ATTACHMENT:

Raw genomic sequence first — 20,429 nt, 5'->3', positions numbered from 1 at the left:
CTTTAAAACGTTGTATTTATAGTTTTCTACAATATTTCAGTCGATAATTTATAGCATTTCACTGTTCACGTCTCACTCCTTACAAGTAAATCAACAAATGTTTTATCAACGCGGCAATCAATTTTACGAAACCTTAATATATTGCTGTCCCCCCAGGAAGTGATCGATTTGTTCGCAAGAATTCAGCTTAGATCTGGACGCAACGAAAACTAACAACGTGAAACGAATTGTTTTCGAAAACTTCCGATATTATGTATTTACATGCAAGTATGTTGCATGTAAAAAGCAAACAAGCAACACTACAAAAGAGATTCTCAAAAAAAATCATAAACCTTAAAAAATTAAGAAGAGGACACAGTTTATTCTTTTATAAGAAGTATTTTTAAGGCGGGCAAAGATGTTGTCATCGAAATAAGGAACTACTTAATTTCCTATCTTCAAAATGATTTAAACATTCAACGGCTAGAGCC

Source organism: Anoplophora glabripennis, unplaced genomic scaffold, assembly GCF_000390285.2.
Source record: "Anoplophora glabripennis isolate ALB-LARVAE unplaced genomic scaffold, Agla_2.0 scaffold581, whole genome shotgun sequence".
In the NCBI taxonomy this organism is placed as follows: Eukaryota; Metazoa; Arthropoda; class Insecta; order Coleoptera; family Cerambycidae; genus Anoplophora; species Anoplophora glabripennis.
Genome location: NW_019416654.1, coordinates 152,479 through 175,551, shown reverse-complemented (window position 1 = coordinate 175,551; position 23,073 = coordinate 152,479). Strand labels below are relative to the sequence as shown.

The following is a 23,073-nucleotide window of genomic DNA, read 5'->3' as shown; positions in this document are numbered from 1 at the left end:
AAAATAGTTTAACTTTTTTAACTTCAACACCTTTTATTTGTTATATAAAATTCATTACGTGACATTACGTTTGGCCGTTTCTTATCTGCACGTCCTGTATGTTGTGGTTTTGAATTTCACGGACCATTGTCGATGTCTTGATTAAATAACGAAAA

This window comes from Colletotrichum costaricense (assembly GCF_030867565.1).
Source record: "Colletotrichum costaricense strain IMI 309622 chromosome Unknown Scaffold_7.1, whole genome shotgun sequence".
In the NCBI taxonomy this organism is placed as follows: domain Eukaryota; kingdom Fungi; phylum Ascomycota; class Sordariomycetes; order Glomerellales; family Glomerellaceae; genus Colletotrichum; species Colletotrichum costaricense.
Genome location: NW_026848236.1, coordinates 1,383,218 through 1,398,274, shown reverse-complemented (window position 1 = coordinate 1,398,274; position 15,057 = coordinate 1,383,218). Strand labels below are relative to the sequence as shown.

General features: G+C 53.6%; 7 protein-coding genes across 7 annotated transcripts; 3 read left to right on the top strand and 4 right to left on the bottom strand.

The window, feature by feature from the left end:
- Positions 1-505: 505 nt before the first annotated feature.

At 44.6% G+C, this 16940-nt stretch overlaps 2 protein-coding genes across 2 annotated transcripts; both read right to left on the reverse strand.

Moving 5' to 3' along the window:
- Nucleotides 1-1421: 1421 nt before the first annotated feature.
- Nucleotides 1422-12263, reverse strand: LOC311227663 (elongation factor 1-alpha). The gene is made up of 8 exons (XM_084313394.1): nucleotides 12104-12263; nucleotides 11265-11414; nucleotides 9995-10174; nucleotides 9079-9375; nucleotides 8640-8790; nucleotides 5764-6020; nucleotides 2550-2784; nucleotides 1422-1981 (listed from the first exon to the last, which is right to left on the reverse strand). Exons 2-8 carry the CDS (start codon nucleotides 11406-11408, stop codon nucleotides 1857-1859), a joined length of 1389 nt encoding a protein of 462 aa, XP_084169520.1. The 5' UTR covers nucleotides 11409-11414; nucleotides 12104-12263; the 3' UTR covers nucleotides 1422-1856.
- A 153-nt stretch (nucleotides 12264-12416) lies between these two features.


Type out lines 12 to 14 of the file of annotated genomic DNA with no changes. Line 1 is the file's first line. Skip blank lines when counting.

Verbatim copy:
Genome location: NW_026848236.1, coordinates 1,383,218 through 1,398,274, shown reverse-complemented (window position 1 = coordinate 1,398,274; position 15,057 = coordinate 1,383,218). Strand labels below are relative to the sequence as shown.

General features: G+C 53.6%; 7 protein-coding genes across 7 annotated transcripts; 3 read left to right on the top strand and 4 right to left on the bottom strand.

The window, feature by feature from the left end: